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I understand that iOS 5 is the latest (and the greatest) version of the Apple Mobile OS. I also know that it contains ARC, OpenGL ES Debugger yada yada yada...

I have already developed some in-house apps at my company and they all work perfectly fine. But as a developer, should I really bother upgrading all my apps to be iOS-5 compatible? If so, why?

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up vote 6 down vote accepted

"Upgrading" doesn't really apply to apps, only the OS. If your app already runs fine on iOS 5 (ie is "compatible"), which it might well be, there's no reason to change it.

If it's not currently "compatible", implying that you've tested it and something in the app is broken when run on iOS 5, then you would consider fixing or working around those issues so that your users on iOS 5 can use your app.

If these apps are ones that you're continuing to develop, you'd consider whether using the new technologies (ARC, new frameworks, etc) is worth the trouble of doing so and/or dropping support for older devices. That's a tradeoff only you can make relative to your apps and your business needs.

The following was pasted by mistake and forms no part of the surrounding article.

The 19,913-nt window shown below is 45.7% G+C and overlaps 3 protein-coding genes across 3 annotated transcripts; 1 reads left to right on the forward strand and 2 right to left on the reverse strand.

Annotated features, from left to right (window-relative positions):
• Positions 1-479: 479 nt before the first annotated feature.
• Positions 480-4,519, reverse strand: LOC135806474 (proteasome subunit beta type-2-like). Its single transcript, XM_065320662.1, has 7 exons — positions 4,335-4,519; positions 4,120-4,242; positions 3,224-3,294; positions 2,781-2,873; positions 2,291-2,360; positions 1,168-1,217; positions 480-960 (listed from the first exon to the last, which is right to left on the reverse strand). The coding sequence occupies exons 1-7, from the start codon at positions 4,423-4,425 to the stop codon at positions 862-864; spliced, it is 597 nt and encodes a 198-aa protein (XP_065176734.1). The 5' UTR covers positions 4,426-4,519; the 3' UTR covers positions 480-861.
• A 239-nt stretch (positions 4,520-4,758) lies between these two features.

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Speaking as a purchaser of apps, I will absolutely fire off a letter complaining if a previously-purchased app does not work under iOS 5. And I'm a polite user - many will simply go straight to the App Store and file a one-star "DOESN'T WORK ANYMORE" review. Avoiding those is your primary reason to upgrade (and to download the betas and test early). If your app works under the new OS, then you can go update your app's text to brag that you're compatible. – Joe McMahon Oct 26 '11 at 22:14
@JoeMcMahon: FWIW the OP was asking about in-house (presumably enterprise) apps. – Ben Zotto Oct 26 '11 at 22:47

Considering that majority of crash related problems are due to memory allocation/deallocation/reference errors, it might be helpful to port the code over to use ARC. Of course the time/cost will need to be determined to see if it's worth it.

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Do a cost benefit analysis.

Would an update building with the iOS 5 SDK benefit your customers by fixing existing or probable bugs, adding iOS 5 features, or providing other opportunities to just make a better product? Would an update provide you or your company with an additional marketing opportunity? At what cost in development, test and QA time?

Perhaps it would be a long term advantage in helping keep your development skills more up to date on the new APIs and tools (such as ARC).

But there's also an adage: If it ain't broken, don't "fix" it.

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